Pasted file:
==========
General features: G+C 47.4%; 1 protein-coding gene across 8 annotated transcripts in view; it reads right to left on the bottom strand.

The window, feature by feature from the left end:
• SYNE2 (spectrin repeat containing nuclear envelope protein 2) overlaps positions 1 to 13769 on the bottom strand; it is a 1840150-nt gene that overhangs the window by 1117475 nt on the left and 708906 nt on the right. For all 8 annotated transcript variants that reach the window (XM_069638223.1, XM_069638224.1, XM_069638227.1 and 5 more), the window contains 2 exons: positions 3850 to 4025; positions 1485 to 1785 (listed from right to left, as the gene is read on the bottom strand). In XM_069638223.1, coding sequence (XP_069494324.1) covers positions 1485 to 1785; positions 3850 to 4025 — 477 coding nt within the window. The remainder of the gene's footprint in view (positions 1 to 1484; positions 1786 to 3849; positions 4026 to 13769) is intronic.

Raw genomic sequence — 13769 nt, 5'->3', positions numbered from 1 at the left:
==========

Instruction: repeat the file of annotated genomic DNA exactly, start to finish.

General features: G+C 47.4%; 1 protein-coding gene across 8 annotated transcripts in view; it reads right to left on the bottom strand.

The window, feature by feature from the left end:
• SYNE2 (spectrin repeat containing nuclear envelope protein 2) overlaps positions 1 to 13769 on the bottom strand; it is a 1840150-nt gene that overhangs the window by 1117475 nt on the left and 708906 nt on the right. For all 8 annotated transcript variants that reach the window (XM_069638223.1, XM_069638224.1, XM_069638227.1 and 5 more), the window contains 2 exons: positions 3850 to 4025; positions 1485 to 1785 (listed from right to left, as the gene is read on the bottom strand). In XM_069638223.1, coding sequence (XP_069494324.1) covers positions 1485 to 1785; positions 3850 to 4025 — 477 coding nt within the window. The remainder of the gene's footprint in view (positions 1 to 1484; positions 1786 to 3849; positions 4026 to 13769) is intronic.

Raw genomic sequence — 13769 nt, 5'->3', positions numbered from 1 at the left: